To that end, I’ll be diving head first into analysis and data processing, product and vendor assessment, supplier strategies, and a host of other topics in order to assist in balancing performance in the store. Translation: training in business stuff should lead to better business.

On a personal level, I admit to a little apprehension. This is not only a new field of interest but an entirely new facet of the industry, and I’m determined to acquire as much knowledge for practical application as I can get my little paws on. Between this, my already personally-driven sales goals, some additional business courses I’m taking outside of work, and the general day-to-day operations already in place, I feel I’m in for an exciting period of growth. Maybe if spring pokes its nose out from whatever hole it’s hibernating in someday soon, I’ll really feel ready to face it all.

The Storm: Before and After

Whomever pioneered the concept of the “calm before the storm” was probably highly observant of the weather, but definitely did not work retail.

I have always found that large-scale events in the B2C world begin long before the advertised dates, and that the preparation and planning stress often outstrips the challenges of the event itself. Perhaps that’s good in a way, as it allows the frenetic energy to dissipate so workers can settle down and concentrate on being effective and active when it matters most.

In my own work history, I’ve been a member of both large-scale store grand opening teams and (more recently) non-closure liquidations, and find the preparations similarly hectic and equally exhausting. The events themselves have very different tones, of course, but both involve high levels of attention to detail, energy expenditure, and precise time management. That’s a deadly combination that directly affects personal sanity and team morale, and can turn even the most even-tempered worker into a hair-triggered nail-biting workaholic (a.k.a. me).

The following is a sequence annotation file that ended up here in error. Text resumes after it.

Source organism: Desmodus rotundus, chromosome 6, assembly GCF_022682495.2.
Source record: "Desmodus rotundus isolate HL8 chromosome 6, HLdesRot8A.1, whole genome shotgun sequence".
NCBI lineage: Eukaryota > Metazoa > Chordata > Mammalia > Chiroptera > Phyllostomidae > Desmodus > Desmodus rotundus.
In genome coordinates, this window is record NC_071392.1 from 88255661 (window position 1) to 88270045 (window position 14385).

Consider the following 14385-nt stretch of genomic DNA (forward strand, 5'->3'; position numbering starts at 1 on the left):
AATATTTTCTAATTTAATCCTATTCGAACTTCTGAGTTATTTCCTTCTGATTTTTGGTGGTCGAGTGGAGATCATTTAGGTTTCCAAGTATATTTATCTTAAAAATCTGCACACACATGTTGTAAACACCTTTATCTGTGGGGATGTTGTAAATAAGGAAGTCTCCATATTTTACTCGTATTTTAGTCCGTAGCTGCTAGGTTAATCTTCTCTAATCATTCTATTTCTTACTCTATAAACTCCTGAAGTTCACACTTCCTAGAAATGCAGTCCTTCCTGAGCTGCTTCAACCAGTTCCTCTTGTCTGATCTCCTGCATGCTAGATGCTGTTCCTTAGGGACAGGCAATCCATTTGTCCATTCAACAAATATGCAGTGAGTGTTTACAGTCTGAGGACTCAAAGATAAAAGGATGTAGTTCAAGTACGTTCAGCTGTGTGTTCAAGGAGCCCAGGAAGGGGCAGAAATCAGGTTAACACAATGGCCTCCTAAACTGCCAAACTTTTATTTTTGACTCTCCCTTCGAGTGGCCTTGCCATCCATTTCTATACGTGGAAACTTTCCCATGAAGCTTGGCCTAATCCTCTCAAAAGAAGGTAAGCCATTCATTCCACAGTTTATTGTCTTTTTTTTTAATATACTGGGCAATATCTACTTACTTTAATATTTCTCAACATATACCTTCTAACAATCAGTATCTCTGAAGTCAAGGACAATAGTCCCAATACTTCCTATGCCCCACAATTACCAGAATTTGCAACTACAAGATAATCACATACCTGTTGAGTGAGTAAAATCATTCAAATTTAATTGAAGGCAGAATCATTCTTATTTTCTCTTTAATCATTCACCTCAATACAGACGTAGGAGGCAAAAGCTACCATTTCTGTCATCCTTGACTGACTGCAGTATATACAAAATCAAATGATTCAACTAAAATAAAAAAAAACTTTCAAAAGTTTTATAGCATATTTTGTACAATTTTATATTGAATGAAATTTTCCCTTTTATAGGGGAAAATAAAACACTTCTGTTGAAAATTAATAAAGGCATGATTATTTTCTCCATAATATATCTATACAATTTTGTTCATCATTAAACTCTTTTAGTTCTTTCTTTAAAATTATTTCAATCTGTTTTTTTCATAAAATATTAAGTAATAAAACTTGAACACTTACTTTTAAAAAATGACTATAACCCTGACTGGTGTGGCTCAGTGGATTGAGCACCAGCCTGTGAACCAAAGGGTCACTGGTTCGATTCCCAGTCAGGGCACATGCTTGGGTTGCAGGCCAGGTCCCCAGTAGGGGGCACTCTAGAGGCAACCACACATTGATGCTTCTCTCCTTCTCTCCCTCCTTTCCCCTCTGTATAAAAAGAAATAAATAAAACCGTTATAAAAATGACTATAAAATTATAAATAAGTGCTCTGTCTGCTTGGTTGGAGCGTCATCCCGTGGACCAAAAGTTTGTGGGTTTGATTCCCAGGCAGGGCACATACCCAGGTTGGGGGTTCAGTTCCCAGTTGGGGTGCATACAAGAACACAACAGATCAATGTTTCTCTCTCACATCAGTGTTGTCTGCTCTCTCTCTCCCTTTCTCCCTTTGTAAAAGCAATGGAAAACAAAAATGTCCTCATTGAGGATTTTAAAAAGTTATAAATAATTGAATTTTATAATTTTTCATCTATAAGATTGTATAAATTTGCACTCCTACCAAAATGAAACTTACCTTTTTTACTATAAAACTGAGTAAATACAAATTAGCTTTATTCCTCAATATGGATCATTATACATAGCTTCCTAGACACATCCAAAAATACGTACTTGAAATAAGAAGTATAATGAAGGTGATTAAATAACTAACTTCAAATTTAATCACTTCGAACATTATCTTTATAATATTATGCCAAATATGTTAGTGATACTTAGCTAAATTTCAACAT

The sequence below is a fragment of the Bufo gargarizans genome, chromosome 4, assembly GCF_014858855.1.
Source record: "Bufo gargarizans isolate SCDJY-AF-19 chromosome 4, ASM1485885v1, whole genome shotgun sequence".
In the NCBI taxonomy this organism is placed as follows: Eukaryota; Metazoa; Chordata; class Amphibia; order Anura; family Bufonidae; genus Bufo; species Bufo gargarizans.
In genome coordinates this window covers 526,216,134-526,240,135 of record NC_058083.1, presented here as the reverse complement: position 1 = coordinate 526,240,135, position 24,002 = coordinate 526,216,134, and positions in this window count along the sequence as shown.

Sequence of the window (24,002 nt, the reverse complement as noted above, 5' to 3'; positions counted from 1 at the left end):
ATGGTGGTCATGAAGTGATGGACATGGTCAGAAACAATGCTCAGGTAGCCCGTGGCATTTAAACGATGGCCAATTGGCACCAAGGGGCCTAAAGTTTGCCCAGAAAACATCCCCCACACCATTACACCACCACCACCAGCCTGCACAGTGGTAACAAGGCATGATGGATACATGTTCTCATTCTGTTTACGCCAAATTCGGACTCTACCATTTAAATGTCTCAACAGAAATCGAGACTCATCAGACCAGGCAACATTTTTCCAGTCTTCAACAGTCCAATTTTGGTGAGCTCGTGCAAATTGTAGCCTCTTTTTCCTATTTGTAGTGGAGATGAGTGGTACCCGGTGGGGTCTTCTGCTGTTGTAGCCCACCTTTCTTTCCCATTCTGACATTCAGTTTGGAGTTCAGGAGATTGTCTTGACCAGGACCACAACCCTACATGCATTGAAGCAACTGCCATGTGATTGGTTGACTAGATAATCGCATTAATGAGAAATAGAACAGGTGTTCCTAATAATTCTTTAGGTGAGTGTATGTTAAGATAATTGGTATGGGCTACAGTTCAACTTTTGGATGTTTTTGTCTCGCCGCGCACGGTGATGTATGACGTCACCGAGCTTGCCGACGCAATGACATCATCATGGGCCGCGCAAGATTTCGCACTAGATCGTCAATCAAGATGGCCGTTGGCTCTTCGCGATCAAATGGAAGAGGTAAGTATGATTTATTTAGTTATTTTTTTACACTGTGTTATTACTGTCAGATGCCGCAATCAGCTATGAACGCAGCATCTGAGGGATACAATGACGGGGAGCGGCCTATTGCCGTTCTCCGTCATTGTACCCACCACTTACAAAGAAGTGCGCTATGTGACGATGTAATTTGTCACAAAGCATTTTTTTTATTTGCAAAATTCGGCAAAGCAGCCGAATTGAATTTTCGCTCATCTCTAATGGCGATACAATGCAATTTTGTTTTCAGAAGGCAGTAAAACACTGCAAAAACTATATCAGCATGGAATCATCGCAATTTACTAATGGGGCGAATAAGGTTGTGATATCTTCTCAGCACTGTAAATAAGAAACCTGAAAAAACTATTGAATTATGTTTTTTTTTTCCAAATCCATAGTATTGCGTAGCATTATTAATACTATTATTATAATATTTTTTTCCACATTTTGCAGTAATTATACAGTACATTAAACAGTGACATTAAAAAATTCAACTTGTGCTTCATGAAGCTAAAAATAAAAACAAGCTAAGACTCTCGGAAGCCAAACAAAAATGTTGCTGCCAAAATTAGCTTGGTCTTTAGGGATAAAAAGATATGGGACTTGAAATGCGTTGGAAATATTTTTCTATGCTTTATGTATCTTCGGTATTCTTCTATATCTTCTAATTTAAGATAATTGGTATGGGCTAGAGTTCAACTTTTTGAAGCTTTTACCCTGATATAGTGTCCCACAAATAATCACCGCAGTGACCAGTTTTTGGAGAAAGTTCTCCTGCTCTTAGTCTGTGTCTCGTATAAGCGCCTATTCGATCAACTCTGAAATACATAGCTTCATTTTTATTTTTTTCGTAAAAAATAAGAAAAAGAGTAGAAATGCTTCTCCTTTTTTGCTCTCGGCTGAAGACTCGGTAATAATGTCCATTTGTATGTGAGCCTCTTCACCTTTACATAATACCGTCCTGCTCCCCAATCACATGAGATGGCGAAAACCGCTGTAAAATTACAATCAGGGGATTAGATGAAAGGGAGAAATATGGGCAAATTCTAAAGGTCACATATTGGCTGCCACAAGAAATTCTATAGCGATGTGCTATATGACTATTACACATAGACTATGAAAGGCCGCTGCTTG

Something new to my experience is the difference in post- event recuperation. After a grand opening event, the store begins normal, day-to-day operations very quickly because it must, in order to establish solid working practices that will continue into the future. But an established business that essentially interrupts itself to run a special event seems to take a different kind of recovery approach, where things return slowly to normal and any changes are integrated into daily routine over a period of time.

From my perspective, special events provide some of the best, most concentrated forms of high-intensity training: when you’re forced to learn, adapt, and think quickly and efficiently, you can apply those skills to future work in a way that can only enhance effectiveness. I have certainly acquired new skills and polished old ones during the aforementioned recent event, particularly related to stress management, task prioritizing, and delegation (my coworkers are rockstars**, for the record). Nobody enjoys learning that you can’t do it all on your own, but the lesson is certainly a lasting one.

With this experience behind me, I can finally focus on the next big event in my career: attending my first industry show! At the moment I’m every combination of excited/nervous/anticipatory/stressed/didImentionexcited, but most of all I’m humbled by the opportunity and grateful to the people who are allowing me the chance to reach a goal I’ve held for quite a while.

I love me some terrible puns, and one of my favorites that I like to tell customers is how multifaceted this job and industry can be (oh c’mon, it’s funny!). But joking aside, the many and varied jobs-within-jobs are what keep me glued to this work. And though I may be occasionally convinced that it will kill me, I love it just the same.

**Rockstars. Get it? Get it??!! 🙂